[55]                          Finally, there is a risk that appointing amici with an expanded role will undermine the provincial legal aid scheme.  In this case, the Ontario legislature had passed the Legal Aid Services Act, 1998, S.O. 1998, c. 26, which provides for the representation of indigent accused.  The inherent or implied jurisdiction of a court cannot be exercised in a way that would circumvent or undermine those laws.  Absent a constitutional challenge, the judicial exercise of inherent or implied jurisdiction must operate within the framework of duly enacted legislation and regulations.

[56]                          For all these reasons, I conclude that a lawyer appointed as amicus who takes on the role of defence counsel is no longer a friend of the court.

                    (3)     Compensating Amici

                     (a)     The Auckland Harbour Principle

[57]                          I agree with my colleague Fish J. that the principle stated by the Privy Council in Auckland Harbour Board v. The King, [1924] A.C. 318, that “no money can be taken out of the consolidated Fund into which the revenues of the State have been paid, excepting under a distinct authorization from Parliament itself” (p. 326), does not resolve the issue before us.

[58]                          However, the Auckland Harbour principle highlights the limits of the court’s role in the administration of justice, a role that is based on history, convention, competence and capacity.  As already noted, the government of the day bears the responsibility for weighing public priorities and then allocating the resources and designing the programs required to act on its policy choices.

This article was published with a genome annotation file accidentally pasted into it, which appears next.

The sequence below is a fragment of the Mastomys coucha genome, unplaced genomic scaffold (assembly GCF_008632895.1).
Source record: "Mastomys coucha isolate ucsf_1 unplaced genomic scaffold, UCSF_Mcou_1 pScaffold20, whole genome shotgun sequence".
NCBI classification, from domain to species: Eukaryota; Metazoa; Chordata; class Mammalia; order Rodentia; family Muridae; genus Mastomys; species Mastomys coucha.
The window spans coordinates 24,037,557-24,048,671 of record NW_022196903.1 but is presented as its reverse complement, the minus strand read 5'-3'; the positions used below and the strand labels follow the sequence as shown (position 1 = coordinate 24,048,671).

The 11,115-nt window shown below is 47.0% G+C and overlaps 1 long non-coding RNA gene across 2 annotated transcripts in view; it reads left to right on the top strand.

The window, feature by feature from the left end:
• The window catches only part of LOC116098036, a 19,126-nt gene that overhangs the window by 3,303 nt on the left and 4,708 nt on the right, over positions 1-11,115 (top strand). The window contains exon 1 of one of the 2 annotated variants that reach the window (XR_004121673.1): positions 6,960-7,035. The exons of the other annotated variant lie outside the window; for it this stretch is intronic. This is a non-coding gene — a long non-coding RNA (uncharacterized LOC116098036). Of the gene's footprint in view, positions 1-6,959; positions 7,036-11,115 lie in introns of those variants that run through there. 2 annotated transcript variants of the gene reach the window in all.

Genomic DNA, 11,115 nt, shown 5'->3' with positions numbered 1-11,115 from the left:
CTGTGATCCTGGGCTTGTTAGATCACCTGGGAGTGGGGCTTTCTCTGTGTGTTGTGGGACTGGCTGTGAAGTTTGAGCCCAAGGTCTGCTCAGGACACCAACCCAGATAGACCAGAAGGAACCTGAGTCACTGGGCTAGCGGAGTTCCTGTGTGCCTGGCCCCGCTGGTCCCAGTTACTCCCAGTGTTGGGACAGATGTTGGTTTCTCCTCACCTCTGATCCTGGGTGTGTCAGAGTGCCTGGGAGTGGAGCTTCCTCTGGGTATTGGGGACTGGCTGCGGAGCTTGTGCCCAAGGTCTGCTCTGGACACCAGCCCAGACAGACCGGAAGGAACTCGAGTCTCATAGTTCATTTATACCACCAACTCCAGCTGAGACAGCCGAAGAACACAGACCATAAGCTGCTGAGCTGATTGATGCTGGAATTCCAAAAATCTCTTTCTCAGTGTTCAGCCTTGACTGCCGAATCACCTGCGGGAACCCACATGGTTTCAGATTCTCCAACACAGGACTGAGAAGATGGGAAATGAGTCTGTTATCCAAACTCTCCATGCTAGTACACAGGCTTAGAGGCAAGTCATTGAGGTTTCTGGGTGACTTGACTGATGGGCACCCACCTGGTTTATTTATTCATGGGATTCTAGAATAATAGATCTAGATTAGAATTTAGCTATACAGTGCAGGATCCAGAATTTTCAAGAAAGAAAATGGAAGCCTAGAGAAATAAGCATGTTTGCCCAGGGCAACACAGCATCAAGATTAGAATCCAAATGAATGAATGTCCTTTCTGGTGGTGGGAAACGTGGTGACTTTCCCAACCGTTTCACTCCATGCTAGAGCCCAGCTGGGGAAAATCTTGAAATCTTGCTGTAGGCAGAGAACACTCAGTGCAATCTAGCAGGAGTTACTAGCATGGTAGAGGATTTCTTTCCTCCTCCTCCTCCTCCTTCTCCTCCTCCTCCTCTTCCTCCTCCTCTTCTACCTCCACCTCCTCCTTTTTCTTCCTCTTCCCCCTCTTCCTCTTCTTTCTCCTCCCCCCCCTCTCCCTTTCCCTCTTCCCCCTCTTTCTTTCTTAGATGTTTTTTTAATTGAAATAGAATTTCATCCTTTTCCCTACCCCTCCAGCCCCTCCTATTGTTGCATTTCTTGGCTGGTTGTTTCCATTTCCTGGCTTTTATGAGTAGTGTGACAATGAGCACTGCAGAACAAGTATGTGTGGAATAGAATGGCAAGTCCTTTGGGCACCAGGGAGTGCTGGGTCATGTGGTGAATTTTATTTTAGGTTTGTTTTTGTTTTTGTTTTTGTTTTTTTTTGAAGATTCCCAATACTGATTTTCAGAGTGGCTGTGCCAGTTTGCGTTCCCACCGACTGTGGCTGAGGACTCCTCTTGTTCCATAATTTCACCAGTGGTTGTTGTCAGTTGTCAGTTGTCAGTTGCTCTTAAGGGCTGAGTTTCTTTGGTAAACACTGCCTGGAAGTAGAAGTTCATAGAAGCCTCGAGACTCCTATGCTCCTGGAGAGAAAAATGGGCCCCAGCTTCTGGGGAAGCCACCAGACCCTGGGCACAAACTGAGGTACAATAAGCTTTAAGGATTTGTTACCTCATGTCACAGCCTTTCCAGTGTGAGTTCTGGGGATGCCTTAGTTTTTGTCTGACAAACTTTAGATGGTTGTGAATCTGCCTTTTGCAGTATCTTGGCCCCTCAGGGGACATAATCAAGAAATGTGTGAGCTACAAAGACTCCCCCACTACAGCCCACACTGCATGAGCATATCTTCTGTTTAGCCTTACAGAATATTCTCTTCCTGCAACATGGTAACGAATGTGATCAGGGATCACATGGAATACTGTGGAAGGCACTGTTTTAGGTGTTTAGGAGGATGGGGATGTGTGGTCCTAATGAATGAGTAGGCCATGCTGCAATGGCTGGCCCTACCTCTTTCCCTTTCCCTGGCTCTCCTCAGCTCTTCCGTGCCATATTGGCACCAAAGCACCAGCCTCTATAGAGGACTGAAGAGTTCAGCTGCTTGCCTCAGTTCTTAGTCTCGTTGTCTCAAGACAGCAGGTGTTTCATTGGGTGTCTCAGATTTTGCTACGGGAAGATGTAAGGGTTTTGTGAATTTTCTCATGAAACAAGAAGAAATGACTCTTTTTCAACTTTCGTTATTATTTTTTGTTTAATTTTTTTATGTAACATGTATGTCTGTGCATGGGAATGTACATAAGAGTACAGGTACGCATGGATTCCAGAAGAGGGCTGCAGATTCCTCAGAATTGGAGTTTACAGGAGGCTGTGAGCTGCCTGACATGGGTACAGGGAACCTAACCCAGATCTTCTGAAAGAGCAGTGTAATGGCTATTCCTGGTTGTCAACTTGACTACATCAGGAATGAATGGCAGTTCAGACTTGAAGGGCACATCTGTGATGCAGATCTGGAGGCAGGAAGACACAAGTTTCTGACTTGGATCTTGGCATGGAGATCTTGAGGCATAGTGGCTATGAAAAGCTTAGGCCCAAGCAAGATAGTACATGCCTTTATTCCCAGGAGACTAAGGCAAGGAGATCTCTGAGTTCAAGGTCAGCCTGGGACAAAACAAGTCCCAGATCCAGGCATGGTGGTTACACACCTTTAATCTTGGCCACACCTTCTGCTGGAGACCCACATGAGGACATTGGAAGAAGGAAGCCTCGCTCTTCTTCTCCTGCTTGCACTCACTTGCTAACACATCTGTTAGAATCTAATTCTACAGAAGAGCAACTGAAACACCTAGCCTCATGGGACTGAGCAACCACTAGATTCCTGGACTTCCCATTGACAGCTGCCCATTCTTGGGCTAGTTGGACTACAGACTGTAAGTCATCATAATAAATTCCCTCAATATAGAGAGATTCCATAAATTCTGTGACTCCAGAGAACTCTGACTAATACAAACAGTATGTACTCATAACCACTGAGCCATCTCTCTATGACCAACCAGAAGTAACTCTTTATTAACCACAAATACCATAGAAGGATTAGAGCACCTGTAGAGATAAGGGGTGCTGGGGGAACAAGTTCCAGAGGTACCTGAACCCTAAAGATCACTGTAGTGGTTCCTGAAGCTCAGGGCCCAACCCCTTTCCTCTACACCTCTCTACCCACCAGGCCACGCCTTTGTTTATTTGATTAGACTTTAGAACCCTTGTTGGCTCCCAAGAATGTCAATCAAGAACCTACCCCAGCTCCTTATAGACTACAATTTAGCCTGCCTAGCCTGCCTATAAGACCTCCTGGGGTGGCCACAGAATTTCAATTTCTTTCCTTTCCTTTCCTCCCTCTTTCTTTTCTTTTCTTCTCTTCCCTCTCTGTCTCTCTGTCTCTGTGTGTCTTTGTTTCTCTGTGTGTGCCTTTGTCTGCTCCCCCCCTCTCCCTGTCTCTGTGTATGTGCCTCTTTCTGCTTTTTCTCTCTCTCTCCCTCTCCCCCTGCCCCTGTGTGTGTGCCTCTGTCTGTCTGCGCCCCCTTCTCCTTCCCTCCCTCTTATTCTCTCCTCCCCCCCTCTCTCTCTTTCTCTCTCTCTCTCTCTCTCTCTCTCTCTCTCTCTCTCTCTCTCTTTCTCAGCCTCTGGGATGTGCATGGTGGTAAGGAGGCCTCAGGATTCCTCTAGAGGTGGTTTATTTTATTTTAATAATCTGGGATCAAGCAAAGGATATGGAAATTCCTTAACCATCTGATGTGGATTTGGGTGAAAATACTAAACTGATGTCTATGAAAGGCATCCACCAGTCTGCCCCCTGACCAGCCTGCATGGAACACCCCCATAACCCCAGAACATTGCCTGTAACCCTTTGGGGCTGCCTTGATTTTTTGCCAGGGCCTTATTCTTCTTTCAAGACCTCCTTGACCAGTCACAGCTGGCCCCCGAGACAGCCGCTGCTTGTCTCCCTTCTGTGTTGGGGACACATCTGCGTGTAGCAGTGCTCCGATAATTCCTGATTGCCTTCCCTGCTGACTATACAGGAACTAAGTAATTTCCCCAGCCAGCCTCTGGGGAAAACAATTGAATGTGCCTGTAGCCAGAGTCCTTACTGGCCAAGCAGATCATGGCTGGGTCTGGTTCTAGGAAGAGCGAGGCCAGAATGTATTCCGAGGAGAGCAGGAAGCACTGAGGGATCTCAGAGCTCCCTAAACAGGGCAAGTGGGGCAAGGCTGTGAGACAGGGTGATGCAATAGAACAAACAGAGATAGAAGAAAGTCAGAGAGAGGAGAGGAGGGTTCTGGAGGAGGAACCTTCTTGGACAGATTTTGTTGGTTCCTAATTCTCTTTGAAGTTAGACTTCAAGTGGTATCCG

[59]                          Obviously, court decisions can have ancillary financial consequences.  Moving to larger venues for jury selections involving a number of panels, or continuing a sitting of the court late into the day, incurring overtime expenses for court staff, implicate greater costs for the public purse.  Yet, they are legitimate exercises of a court’s inherent jurisdiction to control its own process.  In much the same way, an order appointing an amicus does not take on the character of an appropriation, but rather is one of the countless decisions that may be taken by a court that will have incidental consequences for the public purse.

[60]                          However, an order that the Attorney General must provide compensation at a particular rate goes beyond an order with ancillary financial consequences, and becomes an order directing the Attorney General to pay specific monies out of public funds.  Such orders must be grounded in law.

[61]                          If not derived from a Charter  challenge or authorized by specific statutory authority, the jurisdiction to fix the compensation of amici must be found within a court’s inherent or implied jurisdiction.

                    (b)     Does the Courts’ Inherent or Implied Jurisdiction Extend to Setting Rates of Compensation for Amici and Ordering the Province to Pay?

[62]                          The question is whether a judge, acting properly in the exercise of her inherent or implied jurisdiction, can fix the rate of payment of an amicus curiae and order the province to pay the amicus out of public funds.

[63]                          The Court of Appeal’s approach rests on the premise that the inherent or implied power to appoint an amicus would be meaningless unless the court has the authority to ensure that rates of compensation will be adequate to retain the amicus of its choice.  The submission is that it will sometimes be necessary for the court to name a specific person as amicus in order to manage or salvage a high-risk trial.  Without the power to fix a rate of compensation, it is argued that the court’s ability to ensure the effective conduct of a trial is weakened and the judicial process imperilled.